One of the things I do professionally for is to develop training courses and give technical presentations to a wide range of organisations. We coupled this with the stage presence of Ross (who is a born entertainer – lead roles in school plays, band front-man, stand-up comedy etc) and the unique material we have available (videos and recordings made while he was psychotic, music and songs). It seemed natural to develop shows and presentations to try to eliminate some of the stigma associated with mental health problems, to try to help people come to terms with the issues and to try to improve services. The feedback so far has been incredibly rewarding – so we can take something positive from the whole experience. I’d also like to pay tribute to Ross’ courage in allowing his experiences to be made public in a very personal and graphic form.
“Thank you for the fantastic presentation at the conference last Friday . It was really well received, particularly your session in the morning. Please extend this thanks to your incredibly talented sons …”
Dr Gwen Bonner: Acute Care Conference:
Berkshire; June 2010
Anti-Stigma Show for Schools
Ross and I developed a live, hour long anti-mental health stigma multi-media show for 6th formers. This thought provoking mixture of personal experience from both sides (family and sufferer), music, video, humour and participatory exercises has proved to be very effective. It challenges pre-conceptions about mental illness (psychosis in particular) using entertaining and interactive techniques that contrast with the factual information and graphic illustrations of the effects and experience of psychosis.
Does it work?
Based on feedback from 6th formers and teachers, it has proved to be highly effective. The impact on the audience has changed attitudes and minds, leaving a lasting legacy of images, ideas and information that they are unlikely to forget. Personally, one of the most satisfying results is the the contrast between the initial exercise listing their associations with mental illness (words such as violence, madness, scary, murder, fear..) and the repeat at the end where the associations had changed to sympathy, loneliness, illness, sadness…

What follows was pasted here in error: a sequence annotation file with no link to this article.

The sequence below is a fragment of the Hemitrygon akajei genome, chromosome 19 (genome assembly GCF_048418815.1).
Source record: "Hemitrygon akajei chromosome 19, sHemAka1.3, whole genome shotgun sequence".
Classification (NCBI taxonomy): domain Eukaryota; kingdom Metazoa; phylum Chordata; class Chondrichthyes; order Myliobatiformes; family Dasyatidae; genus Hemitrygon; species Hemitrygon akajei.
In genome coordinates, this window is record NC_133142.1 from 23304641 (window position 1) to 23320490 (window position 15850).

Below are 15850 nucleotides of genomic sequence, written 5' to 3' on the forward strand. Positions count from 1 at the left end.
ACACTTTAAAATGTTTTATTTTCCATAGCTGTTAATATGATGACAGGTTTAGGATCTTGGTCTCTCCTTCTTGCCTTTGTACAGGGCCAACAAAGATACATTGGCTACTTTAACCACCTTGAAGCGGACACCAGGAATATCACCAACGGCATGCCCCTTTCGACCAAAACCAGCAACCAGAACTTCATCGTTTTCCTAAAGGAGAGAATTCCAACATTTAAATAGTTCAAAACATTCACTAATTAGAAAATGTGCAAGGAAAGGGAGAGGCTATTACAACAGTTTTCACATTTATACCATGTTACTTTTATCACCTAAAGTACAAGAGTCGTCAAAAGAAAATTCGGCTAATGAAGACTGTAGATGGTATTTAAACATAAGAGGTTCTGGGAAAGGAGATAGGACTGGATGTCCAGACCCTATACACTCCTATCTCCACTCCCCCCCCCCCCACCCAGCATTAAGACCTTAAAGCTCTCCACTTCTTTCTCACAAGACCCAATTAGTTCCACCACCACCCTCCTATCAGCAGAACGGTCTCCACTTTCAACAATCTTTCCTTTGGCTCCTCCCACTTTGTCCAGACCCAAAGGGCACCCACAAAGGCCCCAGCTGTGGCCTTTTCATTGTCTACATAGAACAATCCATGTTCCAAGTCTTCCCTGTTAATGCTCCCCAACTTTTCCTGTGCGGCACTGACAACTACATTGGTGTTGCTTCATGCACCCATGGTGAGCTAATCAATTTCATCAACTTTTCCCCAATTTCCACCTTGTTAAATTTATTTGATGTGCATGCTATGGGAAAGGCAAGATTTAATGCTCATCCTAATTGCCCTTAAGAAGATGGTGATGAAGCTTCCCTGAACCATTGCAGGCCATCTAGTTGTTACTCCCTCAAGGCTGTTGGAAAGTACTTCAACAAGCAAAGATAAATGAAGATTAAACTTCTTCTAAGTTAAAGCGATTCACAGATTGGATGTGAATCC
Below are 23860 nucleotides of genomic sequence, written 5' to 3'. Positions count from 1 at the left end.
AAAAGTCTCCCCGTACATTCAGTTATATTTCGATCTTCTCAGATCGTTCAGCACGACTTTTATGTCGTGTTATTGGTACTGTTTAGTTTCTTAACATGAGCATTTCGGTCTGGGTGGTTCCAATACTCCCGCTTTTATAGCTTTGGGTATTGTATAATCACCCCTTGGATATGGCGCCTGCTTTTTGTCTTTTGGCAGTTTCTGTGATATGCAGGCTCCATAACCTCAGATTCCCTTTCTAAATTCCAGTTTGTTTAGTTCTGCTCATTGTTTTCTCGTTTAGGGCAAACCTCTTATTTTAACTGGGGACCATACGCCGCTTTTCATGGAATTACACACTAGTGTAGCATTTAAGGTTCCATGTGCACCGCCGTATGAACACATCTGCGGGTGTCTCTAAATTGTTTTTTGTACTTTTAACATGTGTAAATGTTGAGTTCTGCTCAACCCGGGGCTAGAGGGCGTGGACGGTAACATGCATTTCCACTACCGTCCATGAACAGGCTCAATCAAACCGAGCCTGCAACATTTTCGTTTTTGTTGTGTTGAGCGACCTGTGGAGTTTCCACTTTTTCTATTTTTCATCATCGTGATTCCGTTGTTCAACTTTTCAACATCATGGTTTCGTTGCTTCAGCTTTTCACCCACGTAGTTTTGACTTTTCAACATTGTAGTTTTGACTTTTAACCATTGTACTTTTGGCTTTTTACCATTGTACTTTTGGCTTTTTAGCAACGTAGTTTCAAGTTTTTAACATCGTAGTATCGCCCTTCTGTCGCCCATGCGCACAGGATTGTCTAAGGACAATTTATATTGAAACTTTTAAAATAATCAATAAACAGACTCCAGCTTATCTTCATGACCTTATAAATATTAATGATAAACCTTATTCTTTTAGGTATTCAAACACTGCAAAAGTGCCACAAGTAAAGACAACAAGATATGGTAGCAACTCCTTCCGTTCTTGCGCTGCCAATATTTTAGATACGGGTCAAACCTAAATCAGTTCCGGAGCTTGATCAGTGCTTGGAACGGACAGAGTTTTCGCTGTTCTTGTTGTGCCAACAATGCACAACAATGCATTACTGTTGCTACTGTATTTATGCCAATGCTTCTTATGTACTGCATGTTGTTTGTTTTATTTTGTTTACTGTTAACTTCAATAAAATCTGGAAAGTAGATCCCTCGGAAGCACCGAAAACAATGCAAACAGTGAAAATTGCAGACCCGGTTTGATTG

Effects of marijuana on some people
Just how lucky do you feel?
Prevalence of mental health problems in the population
How many of you , your family and friends are likely to suffer?
Symptoms and illustrations of what it is like to experience them
Understanding and empathy; getting help and recovery…
Conferences / Workshops
Presentations for mental health service professionals, educational and carer groups. I’ve been asked to present versions to aid getting finance, to give an insight into the reality of living with psychosis (using highly emotional content), to bring carer groups out of themselves, to provide a positive story about recovery and anti-stigma (jointly with a clinical psychologist)…
More Information and Developments
Contact me if you would like further information on any of the above or on any of the material – or if you feel that the material would be useful for other projects.
We’d also like to put together a concept album to make use of all the music to publicise mental health issues in a positive way. So if you have any suggestions, ideas or contacts….
“…a big ‘thank you’ for your presentation last Friday. I had some great feedback from people. It was a powerful message and well received. You might be interested to know that the Director of Operations, who is responsible for reviewing the EI service (along with everything else!), was very impressed by the morning presentations and told me he was ‘convinced’ by the message..”
Early Intervention Conference: 2009
“.Peter…gave an awe inspiring account of the effects of having a son who has experienced psychosis”.
Jeanette Partridge article
Guideposts Family Carer Consultant
“..really glad someone’s been brave enough to stand up and tell people what it is like….”
“..you’ve reminded me of things I’d forgotten, things I should have remembered, things I need to remember to keep a sense of perspective…”
“..at the start, no-one was talking to each other. Now everyone is sharing their experiences. It’s as though you’ve given them permission…”
“..thank you for sharing that, you’re very brave admitting these things in public…”
Carer Workshop: Warwickshire: April 2010